Enbridge Inc. eyes LNG midstream role in B.C.

Northern Gateway proponent aims to add natural gas production to crude oil business

Enbridge Inc. (ENB:TSX) is among a number of companies interested in developing LNG (liquefied natural gas) export markets in B.C., according to company officials.

Enbridge, which entered the Canadian midstream business a year ago with the acquisition of a majority interest in the Cabin natural gas plant in the Horn River Basin, has been working with producers to come up with an industry-based solution for LNG, Leon Zupan, the company's president of gas transmission, told Enbridge's investor day in Toronto on October 3.

"After working in B.C. for the last 10 years on Northern Gateway [crude oil project], we believe we are in a very good position to develop a project there as well," he said.

"Reserve certainty and the ability to underpin LNG liquefaction is really the key," added Al Monaco, Enbridge's new president and chief executive officer. "I think the producers will look to us for that midstream capability which gives them certainty on that and where we can really leverage our low cost of capital – providing, of course, that we have the commercial underpinning for that."

Apache Corp. (APA:NYE), Encana Corp. (ECA:NYE) and EOG Resources Inc. (EOG:NYE), which have large gas holdings in the Horn River Basin, have indicated they are looking for a 20% partner for their planned LNG project at Kitimat.

TransCanada Corp. (TRP:TSX) has signed up to build a pipeline to an LNG terminal at Kitimat proposed by Royal Dutch Shell PLC and its partners, Korea Gas Corp. (KOGAS), Mitsubishi Corp. and PetroChina Company Ltd. Spectra and BG Group PLC are planning a pipeline to a potential LNG terminal at Prince Rupert.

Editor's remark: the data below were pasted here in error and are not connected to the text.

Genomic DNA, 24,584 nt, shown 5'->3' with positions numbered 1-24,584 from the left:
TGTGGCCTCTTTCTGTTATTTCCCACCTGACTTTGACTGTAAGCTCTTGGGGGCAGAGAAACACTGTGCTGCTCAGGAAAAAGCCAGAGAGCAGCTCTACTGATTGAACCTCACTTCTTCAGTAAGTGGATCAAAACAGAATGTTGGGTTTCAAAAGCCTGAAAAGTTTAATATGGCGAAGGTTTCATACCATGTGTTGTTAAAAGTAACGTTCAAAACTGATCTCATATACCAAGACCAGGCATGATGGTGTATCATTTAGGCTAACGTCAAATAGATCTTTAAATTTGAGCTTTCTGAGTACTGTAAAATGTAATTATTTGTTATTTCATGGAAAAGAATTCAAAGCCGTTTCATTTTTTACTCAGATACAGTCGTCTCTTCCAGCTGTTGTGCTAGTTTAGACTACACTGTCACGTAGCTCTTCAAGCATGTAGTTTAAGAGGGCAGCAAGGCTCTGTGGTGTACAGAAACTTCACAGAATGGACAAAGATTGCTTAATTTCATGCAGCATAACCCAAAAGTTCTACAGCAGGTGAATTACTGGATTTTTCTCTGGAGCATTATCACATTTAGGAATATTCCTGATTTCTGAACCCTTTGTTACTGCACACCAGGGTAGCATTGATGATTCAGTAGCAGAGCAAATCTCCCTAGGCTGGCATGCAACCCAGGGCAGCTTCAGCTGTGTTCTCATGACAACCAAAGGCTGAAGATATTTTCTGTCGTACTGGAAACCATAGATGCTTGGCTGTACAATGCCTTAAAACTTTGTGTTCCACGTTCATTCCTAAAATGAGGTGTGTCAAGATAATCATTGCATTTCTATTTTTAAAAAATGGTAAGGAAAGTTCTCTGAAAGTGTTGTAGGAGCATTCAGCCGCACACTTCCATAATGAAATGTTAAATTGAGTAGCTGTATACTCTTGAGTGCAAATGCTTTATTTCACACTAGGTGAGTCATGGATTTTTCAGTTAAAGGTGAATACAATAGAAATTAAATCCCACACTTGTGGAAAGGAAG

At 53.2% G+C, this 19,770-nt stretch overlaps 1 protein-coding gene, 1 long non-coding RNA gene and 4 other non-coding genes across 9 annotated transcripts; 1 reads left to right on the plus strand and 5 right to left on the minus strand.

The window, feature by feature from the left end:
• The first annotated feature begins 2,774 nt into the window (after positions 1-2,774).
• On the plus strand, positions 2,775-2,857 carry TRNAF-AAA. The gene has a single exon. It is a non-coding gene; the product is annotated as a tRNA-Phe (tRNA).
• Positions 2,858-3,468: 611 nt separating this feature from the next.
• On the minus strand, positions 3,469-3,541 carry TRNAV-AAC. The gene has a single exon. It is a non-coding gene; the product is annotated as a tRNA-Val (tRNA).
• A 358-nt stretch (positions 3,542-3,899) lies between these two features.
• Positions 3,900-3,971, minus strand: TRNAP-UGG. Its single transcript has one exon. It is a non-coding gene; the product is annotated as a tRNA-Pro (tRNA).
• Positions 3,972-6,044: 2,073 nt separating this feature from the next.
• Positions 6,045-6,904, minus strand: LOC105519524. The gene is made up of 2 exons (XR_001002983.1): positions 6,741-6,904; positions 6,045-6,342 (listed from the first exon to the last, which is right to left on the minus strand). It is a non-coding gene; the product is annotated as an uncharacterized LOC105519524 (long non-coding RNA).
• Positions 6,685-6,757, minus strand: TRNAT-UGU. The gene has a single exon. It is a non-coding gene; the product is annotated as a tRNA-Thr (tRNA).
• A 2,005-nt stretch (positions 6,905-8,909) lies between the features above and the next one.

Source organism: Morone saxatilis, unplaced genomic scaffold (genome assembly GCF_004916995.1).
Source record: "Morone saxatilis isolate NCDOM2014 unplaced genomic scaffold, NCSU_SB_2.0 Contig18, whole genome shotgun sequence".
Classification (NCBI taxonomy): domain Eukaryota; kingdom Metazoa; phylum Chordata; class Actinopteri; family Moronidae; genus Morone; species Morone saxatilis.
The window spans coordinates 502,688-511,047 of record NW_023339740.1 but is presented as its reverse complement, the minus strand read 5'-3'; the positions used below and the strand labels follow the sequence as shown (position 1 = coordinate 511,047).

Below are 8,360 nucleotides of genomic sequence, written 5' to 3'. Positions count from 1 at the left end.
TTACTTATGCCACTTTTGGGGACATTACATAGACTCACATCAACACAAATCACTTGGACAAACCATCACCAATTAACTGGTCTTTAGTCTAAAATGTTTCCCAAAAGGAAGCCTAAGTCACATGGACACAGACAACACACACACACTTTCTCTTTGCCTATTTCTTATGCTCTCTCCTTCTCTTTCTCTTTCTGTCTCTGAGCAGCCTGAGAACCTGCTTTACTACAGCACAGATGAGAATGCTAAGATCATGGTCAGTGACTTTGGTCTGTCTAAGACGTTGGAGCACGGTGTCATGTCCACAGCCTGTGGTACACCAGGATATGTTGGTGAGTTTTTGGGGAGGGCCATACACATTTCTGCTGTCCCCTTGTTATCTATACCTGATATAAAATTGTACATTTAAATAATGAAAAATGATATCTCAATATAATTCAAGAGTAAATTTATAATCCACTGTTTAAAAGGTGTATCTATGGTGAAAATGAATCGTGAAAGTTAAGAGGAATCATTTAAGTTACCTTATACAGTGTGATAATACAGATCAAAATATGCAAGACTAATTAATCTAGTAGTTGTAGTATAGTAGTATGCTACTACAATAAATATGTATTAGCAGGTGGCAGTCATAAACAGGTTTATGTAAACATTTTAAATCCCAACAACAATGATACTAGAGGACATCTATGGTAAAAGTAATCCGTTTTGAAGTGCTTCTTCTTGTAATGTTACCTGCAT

Zupan said Enbridge believes that as operators continue to use technology to drill up shale gas formations in northeast B.C. and Alberta there is the potential to bring on large volumes of gas in a short period.

"We really believe there is a good opportunity to see LNG come on board in the future."

Zupan said key issues include:

•ensuring that producers have established the markets to justify drilling the large fields;

•ensuring that there is a good supply base that can be drilled out in the right period of time;

•the right infrastructure to get to the right tidewater port can be provided and;

•there is the right liquefaction player.

Analysts were told that the first two phases of Cabin have been commercially secured for $1.1 billion and that the first Cabin gas plant is 92% complete and is scheduled to be finished in December. The Cabin 2 gas plant is about 50% complete.

Zupan said Enbridge sees $4.5 billion in potential opportunities, including future phases of Cabin as more dry gas will be required for LNG exports. The company also sees additional projects as producers are looking for the midstream solutions to transport their gas and provide their facilities, especially those in the Duvernay and Montney.

The Alliance pipeline in which Enbridge has a 50% interest is also well positioned to capture rich gas supply growth and deliver it to the Aux Sable plant in Channahon, Illinois, of which Enbridge owns 43%, said Zupan.

The pipeline runs through the rich gas area in Canada and the northern U.S.

With the Alliance system running right through the liquids-rich Montney and Duvernay plays in Canada, where drilling is expected to increase, Enbridge believes it will be in a good position to capture that rich gas and bring it to market. •

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